Surface Transportation Reauthorization and Reform Act of 2015—Conference Reportby Senator Patrick J. Leahy
Posted on 2015-12-03
LEAHY. Mr. President, Vermonters take great pride in our historic
downtowns and small communities. In our cities and towns, we have a
culture of getting things done--and finding a way to accomplish our
shared goals. That is why, like many Vermonters, I have been frustrated
with the back-to-back short-term patches to keep our highway trust fund
afloat. I have consistently advocated for a long-term solution that
will give States the ability to move forward with building and
repairing roads, bridges, and byways; to promote rail safety and
transit and to invest in the critical infrastructure that supports our
cities and towns; to enable interstate and intrastate commerce; and to
create jobs for American workers. The time to pass a plan for long-term
transportation funding has finally come.
The FAST Act will bring stability where, for too long, there has been uncertainty. This bill ensures that Vermont will receive the funding it needs, more than $1.1 billion over the next 5 years, to allow Vermonters to move forward on infrastructure projects that have been waiting in the wings. In Vermont, the construction season is short and the need is great, and a series of stopgap measures to kick the can down the road was never the right answer. I am pleased there will finally be the stability needed for Vermont and all States to move forward to bolster our country's infrastructure.
This legislation also reverses changes made to the Federal Crop Insurance program, which was a careful balance first struck in the farm bill, sending a clear message that we should not thoughtlessly tamper with the farm bill until its next expiration in 2018. And while I am glad that the harmful Freedom of Information Act exemptions that we eliminated in the Senate bill remain out of this conference report, I am concerned that a new exemption was added. Nowhere is the free flow of information more important than when the safety of every Vermonter and every American is at stake.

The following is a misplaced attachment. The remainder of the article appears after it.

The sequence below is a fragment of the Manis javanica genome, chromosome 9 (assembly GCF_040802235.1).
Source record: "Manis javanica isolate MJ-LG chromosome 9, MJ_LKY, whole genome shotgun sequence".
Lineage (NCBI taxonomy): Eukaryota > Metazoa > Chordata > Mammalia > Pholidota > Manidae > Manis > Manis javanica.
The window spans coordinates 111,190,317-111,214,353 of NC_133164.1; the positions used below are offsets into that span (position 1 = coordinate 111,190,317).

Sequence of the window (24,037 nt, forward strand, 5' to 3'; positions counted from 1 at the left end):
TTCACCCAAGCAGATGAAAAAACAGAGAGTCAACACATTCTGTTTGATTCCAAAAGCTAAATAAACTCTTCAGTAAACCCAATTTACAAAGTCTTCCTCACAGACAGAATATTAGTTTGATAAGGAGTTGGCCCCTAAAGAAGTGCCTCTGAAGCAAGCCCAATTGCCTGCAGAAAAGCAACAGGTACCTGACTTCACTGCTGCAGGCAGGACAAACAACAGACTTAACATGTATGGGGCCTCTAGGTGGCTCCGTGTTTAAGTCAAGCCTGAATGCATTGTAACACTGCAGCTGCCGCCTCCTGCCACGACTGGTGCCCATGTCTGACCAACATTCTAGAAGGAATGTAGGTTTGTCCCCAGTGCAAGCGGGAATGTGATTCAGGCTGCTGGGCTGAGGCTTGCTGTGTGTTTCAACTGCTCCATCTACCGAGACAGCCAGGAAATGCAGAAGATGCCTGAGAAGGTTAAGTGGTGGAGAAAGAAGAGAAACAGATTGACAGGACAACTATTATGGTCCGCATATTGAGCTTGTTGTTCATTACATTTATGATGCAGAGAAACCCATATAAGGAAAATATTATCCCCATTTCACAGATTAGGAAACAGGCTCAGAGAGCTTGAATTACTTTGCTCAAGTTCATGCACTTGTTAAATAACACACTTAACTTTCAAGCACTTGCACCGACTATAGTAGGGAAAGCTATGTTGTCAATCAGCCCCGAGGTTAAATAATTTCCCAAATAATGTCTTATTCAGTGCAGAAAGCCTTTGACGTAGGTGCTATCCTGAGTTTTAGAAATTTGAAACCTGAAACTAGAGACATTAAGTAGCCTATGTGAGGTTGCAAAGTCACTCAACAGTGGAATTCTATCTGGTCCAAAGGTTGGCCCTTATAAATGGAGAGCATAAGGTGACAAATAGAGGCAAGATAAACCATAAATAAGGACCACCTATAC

We Vermonters know that, in a democracy, demanding 100 percent of what you want and refusing to negotiate effective compromise is a formula for stalemate and paralysis. As a result, Vermonters know that to actually get something done, compromise is a must, and we have advanced the ball a long way down the field. This legislation provides stability to move our infrastructure forward to support our economy. It supports safety provisions to protect the well-being of those traveling America's highways and rails.
Frankly, to facilitate the thriving communities, commerce, and economic growth that we want and need, we should be doing far more to rebuild our crumbling infrastructure. This process should not be reduced to ``searching under sofa cushions''--as some have described it--to scrape together the budget to pay for the vital roads and bridges that are so important to us in so many ways. But with this bill, we finally are providing our States and communities with longer lead times to plan and accomplish this work on our infrastructure, and that signals at least a flicker of progress. We have had enough kicking the can down the road and generating year after year of uncertainty. It is time to bring stability and certainty back to our infrastructure and transportation.